Earlier today the S&P500 hit a new intraday all time high of 2,373.23 before fading some of the gains, on the day that matches the longest bull run in S&P history. And absent a “force majeure” event and a 20% drop in the S&P in the next few hours, the length of time that has passed without a 20% drop in the S&P500 will set a record with tomorrow’s opening bell.
Below we show some charts that put the longest, if most artificial, bull market in its proper historical context.
On August 22, the current bull market is poised to become the longest on record…
… however it still has room to run in terms of percentage appreciation: from its March 2009 low, the current level of the S&P is 321% higher; it will need to gain another 4% to surpass the Great Depression bull market of June 1932 – March 1937 which saw a 325% rebound. To become the greatest bull market ever in percentage terms, the S&P will need to gain nearly another 100% from here, to surpass the 417% increase posted in the October 1990 – March 2000 market, which culminated with the dot com bubble.
Breaking down the bull market by sector shows that huge gains for companies such as Amazon and Apple helped propel the outperformance of the consumer discretionary and technology sectors.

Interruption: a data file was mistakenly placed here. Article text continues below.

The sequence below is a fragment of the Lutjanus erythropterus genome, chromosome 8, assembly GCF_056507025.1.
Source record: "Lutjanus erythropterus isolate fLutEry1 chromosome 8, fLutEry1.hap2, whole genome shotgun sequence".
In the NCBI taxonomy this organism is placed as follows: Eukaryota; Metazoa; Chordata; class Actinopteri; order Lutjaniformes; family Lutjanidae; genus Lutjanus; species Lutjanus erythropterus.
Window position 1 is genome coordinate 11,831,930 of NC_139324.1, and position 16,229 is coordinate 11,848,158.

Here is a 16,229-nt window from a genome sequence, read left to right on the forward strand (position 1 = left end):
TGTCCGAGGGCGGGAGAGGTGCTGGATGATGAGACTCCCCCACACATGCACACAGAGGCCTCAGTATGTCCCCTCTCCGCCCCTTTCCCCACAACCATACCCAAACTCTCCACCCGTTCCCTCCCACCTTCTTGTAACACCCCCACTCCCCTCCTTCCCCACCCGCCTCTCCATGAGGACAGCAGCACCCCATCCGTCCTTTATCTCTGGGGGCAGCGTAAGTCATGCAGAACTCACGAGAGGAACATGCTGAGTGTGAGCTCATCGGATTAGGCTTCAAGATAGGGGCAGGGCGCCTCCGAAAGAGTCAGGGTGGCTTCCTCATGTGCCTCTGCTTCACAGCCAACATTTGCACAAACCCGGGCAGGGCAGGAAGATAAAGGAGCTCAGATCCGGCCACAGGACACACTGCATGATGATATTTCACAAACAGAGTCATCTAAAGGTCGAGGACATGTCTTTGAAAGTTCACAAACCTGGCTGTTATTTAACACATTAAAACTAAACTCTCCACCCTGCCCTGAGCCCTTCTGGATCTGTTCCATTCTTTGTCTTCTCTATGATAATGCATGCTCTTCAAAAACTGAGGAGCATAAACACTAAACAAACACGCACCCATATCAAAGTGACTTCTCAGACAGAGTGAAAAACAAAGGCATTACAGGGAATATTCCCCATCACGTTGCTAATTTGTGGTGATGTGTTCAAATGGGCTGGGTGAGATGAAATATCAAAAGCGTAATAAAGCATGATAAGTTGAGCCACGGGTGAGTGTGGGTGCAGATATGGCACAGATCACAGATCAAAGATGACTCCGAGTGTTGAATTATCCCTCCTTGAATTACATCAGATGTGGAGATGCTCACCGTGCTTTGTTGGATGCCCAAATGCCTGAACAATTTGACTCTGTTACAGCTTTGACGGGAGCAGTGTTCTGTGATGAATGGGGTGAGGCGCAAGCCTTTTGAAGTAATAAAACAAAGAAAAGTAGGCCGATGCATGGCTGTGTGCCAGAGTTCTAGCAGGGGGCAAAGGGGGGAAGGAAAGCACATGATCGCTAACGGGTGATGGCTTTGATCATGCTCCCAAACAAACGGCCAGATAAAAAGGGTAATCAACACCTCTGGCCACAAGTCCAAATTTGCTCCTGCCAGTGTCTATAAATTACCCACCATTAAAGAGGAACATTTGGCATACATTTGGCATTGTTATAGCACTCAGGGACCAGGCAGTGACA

How about valuation? As shown in the first chart below, stocks recently were the most expensive on record relative to their long term average of 15.1 on a forward basis and 17.2 on a trailing basis. However, the recent Trump tax-cut inspired burst in corporate profits helped pulled valuations back towards the norm. The question, of course, is whether the current global trade war (or any other black swan event) will make a mockery of projections. One possible such “unexpected event” is a spike in yields: as the second chart below shows, stocks have been supported throughout the run by Fed policy which kept interest rates low, permitting corporations to engage in a record amount of buybacks. The recent modest rise in yields, coupled with a spike in market volatility , helped to cause a recent market correction.